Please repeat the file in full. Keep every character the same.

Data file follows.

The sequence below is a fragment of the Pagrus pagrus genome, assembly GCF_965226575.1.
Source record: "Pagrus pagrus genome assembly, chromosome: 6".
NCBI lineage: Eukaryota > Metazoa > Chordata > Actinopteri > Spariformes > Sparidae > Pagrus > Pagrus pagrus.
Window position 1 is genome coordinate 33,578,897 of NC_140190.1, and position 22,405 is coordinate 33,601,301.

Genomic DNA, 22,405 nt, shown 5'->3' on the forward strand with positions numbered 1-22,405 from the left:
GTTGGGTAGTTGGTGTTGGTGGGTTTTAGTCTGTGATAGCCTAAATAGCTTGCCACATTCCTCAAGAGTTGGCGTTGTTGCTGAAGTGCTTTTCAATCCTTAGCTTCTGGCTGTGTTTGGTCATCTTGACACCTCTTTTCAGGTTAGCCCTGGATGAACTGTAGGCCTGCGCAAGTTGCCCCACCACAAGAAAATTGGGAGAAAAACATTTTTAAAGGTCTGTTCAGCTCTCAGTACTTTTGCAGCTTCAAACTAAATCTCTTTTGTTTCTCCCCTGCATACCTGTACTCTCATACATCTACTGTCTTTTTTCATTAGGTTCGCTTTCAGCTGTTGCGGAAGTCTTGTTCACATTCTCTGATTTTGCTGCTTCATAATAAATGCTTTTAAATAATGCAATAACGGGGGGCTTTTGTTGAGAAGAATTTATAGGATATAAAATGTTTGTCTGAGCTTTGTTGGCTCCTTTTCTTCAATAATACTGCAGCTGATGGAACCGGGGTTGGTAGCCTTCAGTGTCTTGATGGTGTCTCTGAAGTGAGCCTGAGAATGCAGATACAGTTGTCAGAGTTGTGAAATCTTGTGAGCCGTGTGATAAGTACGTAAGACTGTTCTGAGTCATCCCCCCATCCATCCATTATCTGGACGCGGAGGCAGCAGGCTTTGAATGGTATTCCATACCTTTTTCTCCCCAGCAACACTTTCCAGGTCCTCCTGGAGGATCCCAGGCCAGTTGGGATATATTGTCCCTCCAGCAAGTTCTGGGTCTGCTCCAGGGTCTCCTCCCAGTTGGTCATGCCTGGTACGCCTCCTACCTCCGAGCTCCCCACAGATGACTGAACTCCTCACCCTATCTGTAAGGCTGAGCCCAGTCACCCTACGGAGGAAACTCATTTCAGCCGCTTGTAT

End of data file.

The sequence below is a fragment of the Pagrus pagrus genome, assembly GCF_965226575.1.
Source record: "Pagrus pagrus genome assembly, chromosome: 6".
NCBI lineage: Eukaryota > Metazoa > Chordata > Actinopteri > Spariformes > Sparidae > Pagrus > Pagrus pagrus.
Window position 1 is genome coordinate 33,578,897 of NC_140190.1, and position 22,405 is coordinate 33,601,301.

Genomic DNA, 22,405 nt, shown 5'->3' on the forward strand with positions numbered 1-22,405 from the left:
GTTGGGTAGTTGGTGTTGGTGGGTTTTAGTCTGTGATAGCCTAAATAGCTTGCCACATTCCTCAAGAGTTGGCGTTGTTGCTGAAGTGCTTTTCAATCCTTAGCTTCTGGCTGTGTTTGGTCATCTTGACACCTCTTTTCAGGTTAGCCCTGGATGAACTGTAGGCCTGCGCAAGTTGCCCCACCACAAGAAAATTGGGAGAAAAACATTTTTAAAGGTCTGTTCAGCTCTCAGTACTTTTGCAGCTTCAAACTAAATCTCTTTTGTTTCTCCCCTGCATACCTGTACTCTCATACATCTACTGTCTTTTTTCATTAGGTTCGCTTTCAGCTGTTGCGGAAGTCTTGTTCACATTCTCTGATTTTGCTGCTTCATAATAAATGCTTTTAAATAATGCAATAACGGGGGGCTTTTGTTGAGAAGAATTTATAGGATATAAAATGTTTGTCTGAGCTTTGTTGGCTCCTTTTCTTCAATAATACTGCAGCTGATGGAACCGGGGTTGGTAGCCTTCAGTGTCTTGATGGTGTCTCTGAAGTGAGCCTGAGAATGCAGATACAGTTGTCAGAGTTGTGAAATCTTGTGAGCCGTGTGATAAGTACGTAAGACTGTTCTGAGTCATCCCCCCATCCATCCATTATCTGGACGCGGAGGCAGCAGGCTTTGAATGGTATTCCATACCTTTTTCTCCCCAGCAACACTTTCCAGGTCCTCCTGGAGGATCCCAGGCCAGTTGGGATATATTGTCCCTCCAGCAAGTTCTGGGTCTGCTCCAGGGTCTCCTCCCAGTTGGTCATGCCTGGTACGCCTCCTACCTCCGAGCTCCCCACAGATGACTGAACTCCTCACCCTATCTGTAAGGCTGAGCCCAGTCACCCTACGGAGGAAACTCATTTCAGCCGCTTGTAT